Guest Blogger Nick Bryner: Cooking the Books While Cooking the Planet: A First Look at the EPA’s ACE Rule
Final Rule Changes Baseline Assumptions & Approach to Cost-Benefit Analysis in Attempt to Justify Weak Standards
Yesterday, the Trump EPA released its long-awaited response to the Obama-era Clean Power Plan. At first glance, the final rule has been carefully crafted in an attempt to avoid several glaring legal vulnerabilities of the rule—and to obscure the obvious inadequacy of the Administration’s response to climate change.
The EPA has found many contradictory ways to justify its action. For over two years, Administrators Pruitt and Wheeler, along with their boss, have decried the Clean Power Plan as a costly regulation that would damage the coal industry. Yet through the rule and the accompanying regulatory impact analysis (RIA) released yesterday, the EPA assumes that coal will decline significantly in the next decade, makes calculations to minimize the cost estimated for the Clean Power Plan, and incorporates additional assumptions (that EPA officials and other conservatives associated with the administration have disavowed) to stretch the economic value of the little the rule will do.
There is still a lot to digest in the rule, so I will only attempt to touch on a few issues, and leave it to others for additional analysis in the days and weeks to come.
The EPA splits its rule in three parts. First, it repeals of the Obama Administration’s Clean Power Plan, finalized in 2015. Second, it lays out a new rule, the Affordable Clean Energy (ACE) rule, that creates a weak, power plant-by-power plant regulatory scheme that calls for heat rate improvements (essentially, efficiency increases) as a way of decreasing GHG emissions. Third, it provides general rules about state implementation of the ACE rule and other rules based on Section 111(d) of the Clean Air Act.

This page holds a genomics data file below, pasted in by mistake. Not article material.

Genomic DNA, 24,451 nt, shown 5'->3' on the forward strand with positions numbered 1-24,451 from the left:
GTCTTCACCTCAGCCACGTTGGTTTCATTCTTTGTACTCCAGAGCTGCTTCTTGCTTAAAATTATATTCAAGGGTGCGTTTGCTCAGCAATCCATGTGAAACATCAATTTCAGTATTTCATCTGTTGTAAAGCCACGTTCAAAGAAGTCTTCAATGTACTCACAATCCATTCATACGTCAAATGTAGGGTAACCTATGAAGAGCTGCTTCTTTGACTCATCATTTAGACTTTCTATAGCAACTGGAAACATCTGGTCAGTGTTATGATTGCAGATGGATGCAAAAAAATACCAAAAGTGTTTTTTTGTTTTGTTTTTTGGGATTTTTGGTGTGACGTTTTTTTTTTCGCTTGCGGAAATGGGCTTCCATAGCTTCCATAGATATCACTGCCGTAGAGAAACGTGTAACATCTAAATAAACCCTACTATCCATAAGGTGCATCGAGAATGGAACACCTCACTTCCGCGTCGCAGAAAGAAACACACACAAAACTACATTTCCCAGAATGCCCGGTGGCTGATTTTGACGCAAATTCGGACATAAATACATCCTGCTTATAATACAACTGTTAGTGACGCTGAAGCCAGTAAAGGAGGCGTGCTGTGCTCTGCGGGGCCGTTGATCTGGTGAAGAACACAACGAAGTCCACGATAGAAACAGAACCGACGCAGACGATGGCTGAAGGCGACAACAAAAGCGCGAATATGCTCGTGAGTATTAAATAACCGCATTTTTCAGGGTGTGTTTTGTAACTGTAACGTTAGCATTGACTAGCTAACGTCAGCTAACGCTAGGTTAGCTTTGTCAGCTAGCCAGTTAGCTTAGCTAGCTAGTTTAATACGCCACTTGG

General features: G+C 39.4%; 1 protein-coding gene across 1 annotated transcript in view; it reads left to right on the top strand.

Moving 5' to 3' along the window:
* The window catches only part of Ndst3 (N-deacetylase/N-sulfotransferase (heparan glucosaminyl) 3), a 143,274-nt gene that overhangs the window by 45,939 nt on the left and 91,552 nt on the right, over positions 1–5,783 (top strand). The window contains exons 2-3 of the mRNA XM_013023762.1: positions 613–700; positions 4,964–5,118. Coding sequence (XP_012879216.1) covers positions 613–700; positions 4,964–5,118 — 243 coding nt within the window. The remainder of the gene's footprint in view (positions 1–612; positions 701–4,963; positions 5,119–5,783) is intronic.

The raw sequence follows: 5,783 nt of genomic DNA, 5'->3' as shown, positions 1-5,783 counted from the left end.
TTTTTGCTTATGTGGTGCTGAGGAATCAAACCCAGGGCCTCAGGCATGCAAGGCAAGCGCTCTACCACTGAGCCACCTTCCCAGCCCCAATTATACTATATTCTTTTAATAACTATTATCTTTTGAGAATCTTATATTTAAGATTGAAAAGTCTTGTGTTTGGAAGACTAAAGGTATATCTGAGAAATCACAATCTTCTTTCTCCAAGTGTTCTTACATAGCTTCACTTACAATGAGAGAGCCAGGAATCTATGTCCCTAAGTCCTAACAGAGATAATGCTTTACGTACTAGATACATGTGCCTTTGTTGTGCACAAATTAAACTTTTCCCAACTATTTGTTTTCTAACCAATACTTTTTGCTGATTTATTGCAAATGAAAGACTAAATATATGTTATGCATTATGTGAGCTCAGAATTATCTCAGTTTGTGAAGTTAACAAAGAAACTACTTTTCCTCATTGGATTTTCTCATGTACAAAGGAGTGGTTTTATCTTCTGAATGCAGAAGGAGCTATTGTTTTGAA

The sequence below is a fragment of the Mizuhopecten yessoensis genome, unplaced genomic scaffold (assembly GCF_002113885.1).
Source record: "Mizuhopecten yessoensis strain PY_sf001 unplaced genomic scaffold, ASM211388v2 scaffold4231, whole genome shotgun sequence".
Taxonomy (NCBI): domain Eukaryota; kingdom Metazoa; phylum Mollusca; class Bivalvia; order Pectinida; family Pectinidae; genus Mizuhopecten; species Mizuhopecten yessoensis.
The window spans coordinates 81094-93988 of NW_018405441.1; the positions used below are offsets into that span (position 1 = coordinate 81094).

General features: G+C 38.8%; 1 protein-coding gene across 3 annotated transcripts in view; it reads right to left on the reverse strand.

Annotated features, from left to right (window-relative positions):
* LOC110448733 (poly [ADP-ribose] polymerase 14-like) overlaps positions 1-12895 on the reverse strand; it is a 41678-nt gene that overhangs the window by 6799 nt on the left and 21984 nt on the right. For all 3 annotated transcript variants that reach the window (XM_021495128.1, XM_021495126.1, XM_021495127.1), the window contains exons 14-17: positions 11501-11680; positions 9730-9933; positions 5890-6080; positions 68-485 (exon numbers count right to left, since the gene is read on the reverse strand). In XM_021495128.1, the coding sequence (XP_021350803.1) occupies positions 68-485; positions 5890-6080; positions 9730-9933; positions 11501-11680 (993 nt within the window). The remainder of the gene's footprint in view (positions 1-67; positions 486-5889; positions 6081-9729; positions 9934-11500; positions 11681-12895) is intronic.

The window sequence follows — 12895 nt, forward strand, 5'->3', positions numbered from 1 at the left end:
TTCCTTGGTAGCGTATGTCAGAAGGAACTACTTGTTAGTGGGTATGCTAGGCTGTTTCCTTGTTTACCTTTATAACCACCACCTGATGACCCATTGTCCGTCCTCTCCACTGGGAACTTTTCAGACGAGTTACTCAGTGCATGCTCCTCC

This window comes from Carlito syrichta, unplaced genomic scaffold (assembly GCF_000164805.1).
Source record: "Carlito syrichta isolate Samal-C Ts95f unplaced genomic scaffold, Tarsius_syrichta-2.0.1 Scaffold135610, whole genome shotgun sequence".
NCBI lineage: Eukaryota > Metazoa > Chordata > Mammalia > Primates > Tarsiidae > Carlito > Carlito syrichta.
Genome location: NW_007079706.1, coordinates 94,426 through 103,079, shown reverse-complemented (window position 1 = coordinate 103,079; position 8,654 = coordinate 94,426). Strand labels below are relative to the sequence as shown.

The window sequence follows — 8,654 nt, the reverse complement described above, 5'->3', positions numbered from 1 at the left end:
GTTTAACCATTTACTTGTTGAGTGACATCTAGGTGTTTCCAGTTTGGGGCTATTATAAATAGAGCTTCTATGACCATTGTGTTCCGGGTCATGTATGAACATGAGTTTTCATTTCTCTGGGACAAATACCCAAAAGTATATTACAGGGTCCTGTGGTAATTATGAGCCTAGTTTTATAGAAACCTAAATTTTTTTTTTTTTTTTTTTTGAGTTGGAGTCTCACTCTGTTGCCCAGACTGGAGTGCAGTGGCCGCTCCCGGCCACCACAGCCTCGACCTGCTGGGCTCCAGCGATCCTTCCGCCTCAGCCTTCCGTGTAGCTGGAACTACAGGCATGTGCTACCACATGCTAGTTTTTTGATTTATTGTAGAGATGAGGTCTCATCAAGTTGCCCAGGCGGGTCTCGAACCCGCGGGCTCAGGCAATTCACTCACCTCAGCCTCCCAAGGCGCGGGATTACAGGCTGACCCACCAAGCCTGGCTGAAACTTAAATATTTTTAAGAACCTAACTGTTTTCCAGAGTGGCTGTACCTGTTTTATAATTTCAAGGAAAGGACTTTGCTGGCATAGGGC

The split is important because of how the Administration will likely defend the new rule in court. In 2016, the DC Circuit heard oral arguments on the validity of the Clean Power Plan, but never reached a decision, as the Trump Administration announced early in 2017 its intent to repeal the rule. The Administration will likely argue that in order to reinstate the Clean Power Plan as Obama’s EPA promulgated it, a court would have to both (a) find that the new rule is unlawful and (b) find that the EPA’s decision to repeal the 2015 Clean Power Plan was unlawful.
In order to make this case, the EPA has completely avoided making any cost- or policy-based argument about repealing the Clean Power Plan, and has instead exclusively argued that, on legal grounds, the EPA’s interpretation of the Clean Air Act required it to repeal the plan. (The argument focuses on whether the Clean Air Act’s term “best system of emission reduction” can include, as the Clean Power Plan did, consideration of actions within the electricity grid system as a whole, such as switching from coal to natural gas and/or renewable electricity generation.)